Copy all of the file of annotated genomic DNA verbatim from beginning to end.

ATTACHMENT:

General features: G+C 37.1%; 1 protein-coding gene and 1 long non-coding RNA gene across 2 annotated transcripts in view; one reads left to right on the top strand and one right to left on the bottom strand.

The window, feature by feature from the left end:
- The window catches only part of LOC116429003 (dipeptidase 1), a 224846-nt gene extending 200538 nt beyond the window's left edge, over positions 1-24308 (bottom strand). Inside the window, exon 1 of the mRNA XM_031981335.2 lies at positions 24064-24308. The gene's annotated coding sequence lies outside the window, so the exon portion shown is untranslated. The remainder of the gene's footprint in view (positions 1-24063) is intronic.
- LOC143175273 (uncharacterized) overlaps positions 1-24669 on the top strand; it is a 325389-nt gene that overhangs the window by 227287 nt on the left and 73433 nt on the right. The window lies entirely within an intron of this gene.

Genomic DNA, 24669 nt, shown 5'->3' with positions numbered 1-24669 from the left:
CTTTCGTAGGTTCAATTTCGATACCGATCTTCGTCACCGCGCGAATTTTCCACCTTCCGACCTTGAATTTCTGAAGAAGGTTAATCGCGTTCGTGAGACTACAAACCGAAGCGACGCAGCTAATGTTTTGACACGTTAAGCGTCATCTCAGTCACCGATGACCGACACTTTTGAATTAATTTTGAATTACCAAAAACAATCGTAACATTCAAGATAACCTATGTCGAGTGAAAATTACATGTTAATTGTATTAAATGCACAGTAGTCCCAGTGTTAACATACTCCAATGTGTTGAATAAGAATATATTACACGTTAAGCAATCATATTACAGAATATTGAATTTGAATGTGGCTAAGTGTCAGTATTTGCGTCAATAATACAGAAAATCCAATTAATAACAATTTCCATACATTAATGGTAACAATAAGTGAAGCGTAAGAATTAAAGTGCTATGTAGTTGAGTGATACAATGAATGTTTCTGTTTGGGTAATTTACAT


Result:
General features: G+C 37.1%; 1 protein-coding gene and 1 long non-coding RNA gene across 2 annotated transcripts in view; one reads left to right on the top strand and one right to left on the bottom strand.

The window, feature by feature from the left end:
- The window catches only part of LOC116429003 (dipeptidase 1), a 224846-nt gene extending 200538 nt beyond the window's left edge, over positions 1-24308 (bottom strand). Inside the window, exon 1 of the mRNA XM_031981335.2 lies at positions 24064-24308. The gene's annotated coding sequence lies outside the window, so the exon portion shown is untranslated. The remainder of the gene's footprint in view (positions 1-24063) is intronic.
- LOC143175273 (uncharacterized) overlaps positions 1-24669 on the top strand; it is a 325389-nt gene that overhangs the window by 227287 nt on the left and 73433 nt on the right. The window lies entirely within an intron of this gene.

Genomic DNA, 24669 nt, shown 5'->3' with positions numbered 1-24669 from the left:
CTTTCGTAGGTTCAATTTCGATACCGATCTTCGTCACCGCGCGAATTTTCCACCTTCCGACCTTGAATTTCTGAAGAAGGTTAATCGCGTTCGTGAGACTACAAACCGAAGCGACGCAGCTAATGTTTTGACACGTTAAGCGTCATCTCAGTCACCGATGACCGACACTTTTGAATTAATTTTGAATTACCAAAAACAATCGTAACATTCAAGATAACCTATGTCGAGTGAAAATTACATGTTAATTGTATTAAATGCACAGTAGTCCCAGTGTTAACATACTCCAATGTGTTGAATAAGAATATATTACACGTTAAGCAATCATATTACAGAATATTGAATTTGAATGTGGCTAAGTGTCAGTATTTGCGTCAATAATACAGAAAATCCAATTAATAACAATTTCCATACATTAATGGTAACAATAAGTGAAGCGTAAGAATTAAAGTGCTATGTAGTTGAGTGATACAATGAATGTTTCTGTTTGGGTAATTTACAT